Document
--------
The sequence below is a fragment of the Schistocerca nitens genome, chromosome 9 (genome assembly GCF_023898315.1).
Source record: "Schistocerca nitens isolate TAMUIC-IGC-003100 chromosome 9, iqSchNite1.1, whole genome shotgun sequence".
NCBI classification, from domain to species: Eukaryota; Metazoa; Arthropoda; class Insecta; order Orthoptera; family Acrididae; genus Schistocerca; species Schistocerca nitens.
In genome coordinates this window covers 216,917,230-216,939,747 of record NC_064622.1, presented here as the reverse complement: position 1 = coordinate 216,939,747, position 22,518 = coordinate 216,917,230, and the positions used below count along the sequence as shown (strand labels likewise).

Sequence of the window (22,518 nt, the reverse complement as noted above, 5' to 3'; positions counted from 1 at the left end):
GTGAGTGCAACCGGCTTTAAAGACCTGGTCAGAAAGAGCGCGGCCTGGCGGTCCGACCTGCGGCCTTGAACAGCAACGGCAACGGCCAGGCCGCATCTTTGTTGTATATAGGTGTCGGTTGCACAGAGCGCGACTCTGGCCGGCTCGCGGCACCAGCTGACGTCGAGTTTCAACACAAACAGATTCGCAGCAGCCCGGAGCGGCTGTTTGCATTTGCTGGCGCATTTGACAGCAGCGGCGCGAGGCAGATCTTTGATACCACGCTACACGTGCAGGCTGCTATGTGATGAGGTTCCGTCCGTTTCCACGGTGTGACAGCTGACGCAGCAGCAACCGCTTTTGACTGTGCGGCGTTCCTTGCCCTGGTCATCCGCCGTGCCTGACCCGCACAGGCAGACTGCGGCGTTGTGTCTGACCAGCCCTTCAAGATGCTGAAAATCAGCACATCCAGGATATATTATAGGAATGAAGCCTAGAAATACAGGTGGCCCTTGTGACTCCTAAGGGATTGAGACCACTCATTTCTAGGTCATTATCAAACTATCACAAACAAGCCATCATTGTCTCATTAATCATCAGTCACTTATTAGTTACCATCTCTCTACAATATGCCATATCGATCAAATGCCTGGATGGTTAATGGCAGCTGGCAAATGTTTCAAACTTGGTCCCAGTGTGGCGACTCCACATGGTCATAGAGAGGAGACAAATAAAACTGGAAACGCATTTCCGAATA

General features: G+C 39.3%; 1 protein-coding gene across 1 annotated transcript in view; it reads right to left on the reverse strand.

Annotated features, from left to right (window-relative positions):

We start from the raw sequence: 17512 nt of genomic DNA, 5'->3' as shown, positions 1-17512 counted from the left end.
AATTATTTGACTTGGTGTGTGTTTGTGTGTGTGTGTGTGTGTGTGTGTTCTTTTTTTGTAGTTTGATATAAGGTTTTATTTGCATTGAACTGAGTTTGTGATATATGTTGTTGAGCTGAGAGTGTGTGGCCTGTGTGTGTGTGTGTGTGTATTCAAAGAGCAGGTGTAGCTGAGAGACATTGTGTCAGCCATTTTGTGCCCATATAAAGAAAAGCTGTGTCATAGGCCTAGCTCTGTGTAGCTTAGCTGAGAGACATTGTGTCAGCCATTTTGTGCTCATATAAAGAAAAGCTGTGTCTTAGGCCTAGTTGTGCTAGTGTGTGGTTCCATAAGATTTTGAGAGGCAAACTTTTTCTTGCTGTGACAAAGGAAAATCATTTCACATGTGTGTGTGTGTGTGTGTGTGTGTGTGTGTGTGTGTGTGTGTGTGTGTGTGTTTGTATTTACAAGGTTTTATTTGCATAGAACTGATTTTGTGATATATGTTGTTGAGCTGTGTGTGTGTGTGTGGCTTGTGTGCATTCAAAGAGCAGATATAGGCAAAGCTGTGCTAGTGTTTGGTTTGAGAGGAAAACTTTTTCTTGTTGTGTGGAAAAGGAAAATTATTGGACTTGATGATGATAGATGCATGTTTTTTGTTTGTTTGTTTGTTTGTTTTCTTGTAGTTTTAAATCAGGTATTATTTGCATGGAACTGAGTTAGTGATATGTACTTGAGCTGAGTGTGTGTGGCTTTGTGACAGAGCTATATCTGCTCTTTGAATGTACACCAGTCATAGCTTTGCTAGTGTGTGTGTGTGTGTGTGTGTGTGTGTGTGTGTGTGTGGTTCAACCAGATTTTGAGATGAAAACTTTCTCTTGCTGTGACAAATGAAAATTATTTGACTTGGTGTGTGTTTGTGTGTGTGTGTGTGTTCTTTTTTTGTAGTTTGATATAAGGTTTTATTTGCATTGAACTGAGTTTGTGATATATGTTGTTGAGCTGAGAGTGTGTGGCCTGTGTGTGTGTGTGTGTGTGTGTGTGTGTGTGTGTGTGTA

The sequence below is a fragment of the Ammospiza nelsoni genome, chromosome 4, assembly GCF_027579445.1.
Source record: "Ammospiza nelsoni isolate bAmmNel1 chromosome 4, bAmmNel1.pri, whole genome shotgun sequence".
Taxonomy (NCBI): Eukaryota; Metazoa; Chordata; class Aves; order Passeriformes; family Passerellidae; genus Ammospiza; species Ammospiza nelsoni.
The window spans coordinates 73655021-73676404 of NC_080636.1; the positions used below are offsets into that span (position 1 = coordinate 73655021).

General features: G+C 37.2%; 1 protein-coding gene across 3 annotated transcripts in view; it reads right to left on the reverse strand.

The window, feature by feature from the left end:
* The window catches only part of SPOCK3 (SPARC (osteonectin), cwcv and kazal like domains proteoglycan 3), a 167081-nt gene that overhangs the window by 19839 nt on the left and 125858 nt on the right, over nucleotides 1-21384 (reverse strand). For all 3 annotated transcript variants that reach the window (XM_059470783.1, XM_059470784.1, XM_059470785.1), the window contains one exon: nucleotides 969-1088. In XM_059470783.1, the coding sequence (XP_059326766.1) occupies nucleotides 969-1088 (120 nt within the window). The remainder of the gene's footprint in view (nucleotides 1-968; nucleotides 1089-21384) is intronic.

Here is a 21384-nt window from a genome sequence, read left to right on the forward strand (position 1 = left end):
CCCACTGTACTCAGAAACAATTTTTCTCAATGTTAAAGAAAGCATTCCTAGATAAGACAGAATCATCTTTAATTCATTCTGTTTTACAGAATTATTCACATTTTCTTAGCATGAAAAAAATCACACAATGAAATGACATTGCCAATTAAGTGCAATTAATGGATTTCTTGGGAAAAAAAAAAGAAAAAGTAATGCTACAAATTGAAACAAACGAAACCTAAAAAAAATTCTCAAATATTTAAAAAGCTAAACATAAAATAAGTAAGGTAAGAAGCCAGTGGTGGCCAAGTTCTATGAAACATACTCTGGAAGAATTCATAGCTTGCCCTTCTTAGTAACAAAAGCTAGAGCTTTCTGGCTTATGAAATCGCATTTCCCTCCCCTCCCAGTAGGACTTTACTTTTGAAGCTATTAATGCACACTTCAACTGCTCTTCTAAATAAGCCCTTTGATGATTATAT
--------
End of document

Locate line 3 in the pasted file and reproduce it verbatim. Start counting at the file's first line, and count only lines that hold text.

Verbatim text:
NCBI classification, from domain to species: Eukaryota; Metazoa; Arthropoda; class Insecta; order Orthoptera; family Acrididae; genus Schistocerca; species Schistocerca nitens.